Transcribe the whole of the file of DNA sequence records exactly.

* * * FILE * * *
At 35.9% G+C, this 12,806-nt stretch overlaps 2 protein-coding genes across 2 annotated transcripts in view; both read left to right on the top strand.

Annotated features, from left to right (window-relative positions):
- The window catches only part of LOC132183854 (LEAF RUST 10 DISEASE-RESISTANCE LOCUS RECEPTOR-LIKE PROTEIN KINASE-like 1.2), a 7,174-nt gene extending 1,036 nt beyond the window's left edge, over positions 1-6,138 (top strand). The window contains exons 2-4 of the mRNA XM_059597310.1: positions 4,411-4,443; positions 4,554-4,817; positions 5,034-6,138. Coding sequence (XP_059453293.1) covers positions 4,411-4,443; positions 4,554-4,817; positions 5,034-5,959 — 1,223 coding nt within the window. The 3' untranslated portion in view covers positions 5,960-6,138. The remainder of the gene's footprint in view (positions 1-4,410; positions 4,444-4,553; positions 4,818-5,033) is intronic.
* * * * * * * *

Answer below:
At 35.9% G+C, this 12,806-nt stretch overlaps 2 protein-coding genes across 2 annotated transcripts in view; both read left to right on the top strand.

Annotated features, from left to right (window-relative positions):
- The window catches only part of LOC132183854 (LEAF RUST 10 DISEASE-RESISTANCE LOCUS RECEPTOR-LIKE PROTEIN KINASE-like 1.2), a 7,174-nt gene extending 1,036 nt beyond the window's left edge, over positions 1-6,138 (top strand). The window contains exons 2-4 of the mRNA XM_059597310.1: positions 4,411-4,443; positions 4,554-4,817; positions 5,034-6,138. Coding sequence (XP_059453293.1) covers positions 4,411-4,443; positions 4,554-4,817; positions 5,034-5,959 — 1,223 coding nt within the window. The 3' untranslated portion in view covers positions 5,960-6,138. The remainder of the gene's footprint in view (positions 1-4,410; positions 4,444-4,553; positions 4,818-5,033) is intronic.